Internet disruptions or shutdowns during periods of mass protest are now a common feature of the cyber security landscape. While many focus on a brewing “cyber war” between Russia and the United States over Ukraine, the reality is that the most frequent form of cyber conflict is exhibited by states seeking to maintain control over digital communications during periods of turmoil. January 2022 in Kazakhstan was no different, with potentially devastating economic and social impacts on society.
In the beginning of January 2022, nationwide anti-government protests began in Kazakhstan. Soon the protests turned to unrest and violence. Military assistance from the Collective Security Treaty Organization (CSTO)–a Russia-led prototype of NATO–resulted in the deployment of Russian troops while the internet was intentionally shut down in the country. For more than five days, except for short breaks of a few hours, people could not access websites, applications, or messenger apps. The week-long, nationwide internet blackout cost the economy more than $400 million.
Establishing the means of internet control is a key state strategy in reaction to a series of protest movements. For Kazakhstan, a post-Soviet country where almost 90 percent of the population has access to the internet, digital disruptions are now common during political unrest. Starting more than a decade ago, the practice of switching off communications during a (perceived) political crisis has become routine. Localized internet shutdowns or disruptions by the government took place amid the street protests in Zhanaozen in December 2011, currency devaluation in February 2014, ethnic conflict in the South Kazakhstan region in February 2015, protests against land reforms in May 2016, a terrorist attack in Aktobe in June 2016, ethnic clashes in the Korday district in February 2020, anti-government protests in Almaty and Nur-Sultan in February 2021, and a rally in Almaty in April 2021.
The latest elections, the presidential in June 2019 and the parliamentary in January 2021, were both accompanied by the disruption of internet connectivity. To enable digital control over particular regions or even the whole country, the government has acquired command over crucial internet infrastructure. The only internet exchange point (IXP) in Kazakhstan is managed by the State Technical Service, whose single shareholder is the National Security Committee, while the main internet service provider (ISP) Kazakhtelecom is state-owned. According to the 2004 communication law, ISPs must give investigative and counterintelligence agencies access to their communication networks whenever requested.
In addition, legislation has been adopted allowing state agencies to “legitimately” and freely terminate communications, including the internet, across the country. According to the 2012 law on national security, the government is allowed to disrupt communication channels during anti-terrorist operations and containment of riots. This was an early attempt to align the means of political communication with increasingly restrictive national legislations.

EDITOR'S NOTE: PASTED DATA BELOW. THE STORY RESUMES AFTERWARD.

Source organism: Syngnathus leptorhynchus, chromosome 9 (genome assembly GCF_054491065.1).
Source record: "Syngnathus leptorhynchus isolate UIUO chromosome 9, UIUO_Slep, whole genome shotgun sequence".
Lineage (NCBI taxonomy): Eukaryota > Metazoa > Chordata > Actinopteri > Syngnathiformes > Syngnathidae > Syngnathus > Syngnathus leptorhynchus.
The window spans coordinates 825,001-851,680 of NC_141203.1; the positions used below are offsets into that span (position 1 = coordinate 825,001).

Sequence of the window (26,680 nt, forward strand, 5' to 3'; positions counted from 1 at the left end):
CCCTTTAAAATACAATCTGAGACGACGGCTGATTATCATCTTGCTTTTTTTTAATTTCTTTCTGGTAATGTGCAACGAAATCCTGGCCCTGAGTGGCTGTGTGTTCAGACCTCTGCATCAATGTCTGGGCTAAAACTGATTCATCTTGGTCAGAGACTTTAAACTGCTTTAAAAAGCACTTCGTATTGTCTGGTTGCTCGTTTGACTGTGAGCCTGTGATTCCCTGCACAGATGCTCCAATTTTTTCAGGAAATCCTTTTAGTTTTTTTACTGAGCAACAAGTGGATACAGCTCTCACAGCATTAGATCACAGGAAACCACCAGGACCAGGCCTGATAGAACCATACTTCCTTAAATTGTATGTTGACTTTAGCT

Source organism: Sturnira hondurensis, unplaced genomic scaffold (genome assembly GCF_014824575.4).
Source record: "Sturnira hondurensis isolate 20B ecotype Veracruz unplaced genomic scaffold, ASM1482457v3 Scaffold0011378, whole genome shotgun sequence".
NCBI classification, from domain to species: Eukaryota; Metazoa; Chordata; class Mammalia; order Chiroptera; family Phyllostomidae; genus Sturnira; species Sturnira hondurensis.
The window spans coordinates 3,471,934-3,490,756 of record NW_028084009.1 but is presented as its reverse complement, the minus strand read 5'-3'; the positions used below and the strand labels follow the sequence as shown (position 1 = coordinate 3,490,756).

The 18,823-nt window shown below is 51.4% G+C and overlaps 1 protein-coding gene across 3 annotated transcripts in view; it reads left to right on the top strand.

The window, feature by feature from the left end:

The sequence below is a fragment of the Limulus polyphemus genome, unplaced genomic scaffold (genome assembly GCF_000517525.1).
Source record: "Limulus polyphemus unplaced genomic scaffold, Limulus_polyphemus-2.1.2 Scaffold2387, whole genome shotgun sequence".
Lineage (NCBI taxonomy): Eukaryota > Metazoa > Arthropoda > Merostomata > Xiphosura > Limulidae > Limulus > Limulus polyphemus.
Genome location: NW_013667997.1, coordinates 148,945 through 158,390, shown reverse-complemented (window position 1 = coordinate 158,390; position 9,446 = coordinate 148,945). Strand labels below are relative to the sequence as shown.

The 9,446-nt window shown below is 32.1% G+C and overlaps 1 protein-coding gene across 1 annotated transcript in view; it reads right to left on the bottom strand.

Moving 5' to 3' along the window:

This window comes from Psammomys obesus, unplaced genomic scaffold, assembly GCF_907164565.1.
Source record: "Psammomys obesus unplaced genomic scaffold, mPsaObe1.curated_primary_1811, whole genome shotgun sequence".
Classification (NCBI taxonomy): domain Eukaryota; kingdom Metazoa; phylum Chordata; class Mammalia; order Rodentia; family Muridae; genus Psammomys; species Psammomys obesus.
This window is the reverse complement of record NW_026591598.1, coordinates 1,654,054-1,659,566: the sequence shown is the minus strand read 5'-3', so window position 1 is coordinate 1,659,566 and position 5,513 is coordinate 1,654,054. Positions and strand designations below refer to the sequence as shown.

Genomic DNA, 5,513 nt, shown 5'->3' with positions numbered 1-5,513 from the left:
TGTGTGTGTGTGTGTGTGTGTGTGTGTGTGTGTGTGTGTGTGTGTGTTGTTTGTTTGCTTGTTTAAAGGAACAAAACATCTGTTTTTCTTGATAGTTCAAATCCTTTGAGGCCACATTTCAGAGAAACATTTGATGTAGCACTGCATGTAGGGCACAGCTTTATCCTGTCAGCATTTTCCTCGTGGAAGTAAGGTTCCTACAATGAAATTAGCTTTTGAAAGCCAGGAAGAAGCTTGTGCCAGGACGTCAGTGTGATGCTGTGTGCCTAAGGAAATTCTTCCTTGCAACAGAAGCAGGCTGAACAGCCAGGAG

In April 2014, amendments to a 2004 communication law were made that enabled the Prosecutor General’s Office to shut down the internet without a court decision. Communications can be turned off if, for example, the information distributed on the internet breaks laws on elections, contains calls for riots, terrorist and extremist activity, or appeals to participate in mass public events carried out in violation of the established legal procedures for gatherings. Given that anti-government and opposition protests are routinely prohibited in Kazakhstan, internet access can be systematically restricted at any sign of unrest.
December 2016 amendments to the communication law expanded the number of actors able to terminate communications. Now the National Security Committee can also restrict the internet connectivity and block access to websites without a court order– the National Security Committee only needs to notify the Prosecutor General’s Office and the Ministry of Information twenty four hours after the shutdown. As the National Security Committee controls the IXP, termination of the internet in the country has become an easy task for the state, though not without significant economic costs.
Finally, in October 2018, according to the decree of the government, four state agencies–the Prosecutor General’s Office, the National Security Committee, the Ministry of Internal Affairs, and the Defense Ministry, are now able to terminate communications in case of a “social emergency”, although the government has yet to define what constitutes a social emergency. Kazakh authorities have thus finalized the process of control over political communication in the country and are able to restrict the spread of information and reduce the potential for collective action by citizens.
Despite the high cost of digital outages, there is no indication the practice of internet shutdowns will be abandoned soon. Fear of popular unrest and change has pushed the Kazakh government to its current position, with few options to change course short of massive political upheaval. With the means of communication under state control, protest and activism can be easily stifled, insulating the government from criticism, and hindering the economic and social growth of Kazakhstan.
Baurzhan Rakhmetov is Assistant professor of International Relations at M. Narikbayev KAZGUU University.
Brandon Valeriano is a senior fellow at the Cato Institute and a Distinguished Senior Fellow at the Marine Corps University.